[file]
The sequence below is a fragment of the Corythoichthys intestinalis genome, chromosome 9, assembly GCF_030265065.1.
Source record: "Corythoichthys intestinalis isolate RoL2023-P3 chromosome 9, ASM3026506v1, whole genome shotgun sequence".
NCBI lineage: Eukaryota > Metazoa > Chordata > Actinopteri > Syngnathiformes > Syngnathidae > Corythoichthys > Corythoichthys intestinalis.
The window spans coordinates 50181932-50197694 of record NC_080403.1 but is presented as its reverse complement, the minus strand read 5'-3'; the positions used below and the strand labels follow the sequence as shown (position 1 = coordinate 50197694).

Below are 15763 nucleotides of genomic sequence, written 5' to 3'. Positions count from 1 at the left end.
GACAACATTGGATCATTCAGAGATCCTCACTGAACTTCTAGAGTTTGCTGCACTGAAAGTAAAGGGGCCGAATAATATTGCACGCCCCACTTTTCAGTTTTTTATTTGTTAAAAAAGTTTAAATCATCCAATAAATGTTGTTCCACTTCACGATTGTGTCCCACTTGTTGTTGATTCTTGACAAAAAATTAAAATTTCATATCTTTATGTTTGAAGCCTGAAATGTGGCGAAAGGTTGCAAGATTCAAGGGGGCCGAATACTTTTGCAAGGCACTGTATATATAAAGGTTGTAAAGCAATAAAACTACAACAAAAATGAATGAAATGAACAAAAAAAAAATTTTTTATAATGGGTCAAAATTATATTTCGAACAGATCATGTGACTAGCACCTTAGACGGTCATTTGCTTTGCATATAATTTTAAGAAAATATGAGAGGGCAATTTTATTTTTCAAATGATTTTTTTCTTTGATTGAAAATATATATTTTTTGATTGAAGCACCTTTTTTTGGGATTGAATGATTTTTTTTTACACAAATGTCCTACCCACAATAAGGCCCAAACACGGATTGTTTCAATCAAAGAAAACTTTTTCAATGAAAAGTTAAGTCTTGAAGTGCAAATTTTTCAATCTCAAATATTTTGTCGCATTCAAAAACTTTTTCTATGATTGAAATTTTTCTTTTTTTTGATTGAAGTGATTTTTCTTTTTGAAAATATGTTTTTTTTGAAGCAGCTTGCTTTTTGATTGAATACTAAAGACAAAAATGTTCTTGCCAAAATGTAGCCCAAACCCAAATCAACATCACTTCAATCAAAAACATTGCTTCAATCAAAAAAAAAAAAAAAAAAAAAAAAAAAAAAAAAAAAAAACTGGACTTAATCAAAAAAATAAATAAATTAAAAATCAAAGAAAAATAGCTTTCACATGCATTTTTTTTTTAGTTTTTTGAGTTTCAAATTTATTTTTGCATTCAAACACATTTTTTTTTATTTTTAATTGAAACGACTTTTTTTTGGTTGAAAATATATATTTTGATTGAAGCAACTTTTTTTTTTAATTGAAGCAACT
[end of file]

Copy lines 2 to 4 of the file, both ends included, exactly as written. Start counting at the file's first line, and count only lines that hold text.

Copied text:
Source record: "Corythoichthys intestinalis isolate RoL2023-P3 chromosome 9, ASM3026506v1, whole genome shotgun sequence".
NCBI lineage: Eukaryota > Metazoa > Chordata > Actinopteri > Syngnathiformes > Syngnathidae > Corythoichthys > Corythoichthys intestinalis.
The window spans coordinates 50181932-50197694 of record NC_080403.1 but is presented as its reverse complement, the minus strand read 5'-3'; the positions used below and the strand labels follow the sequence as shown (position 1 = coordinate 50197694).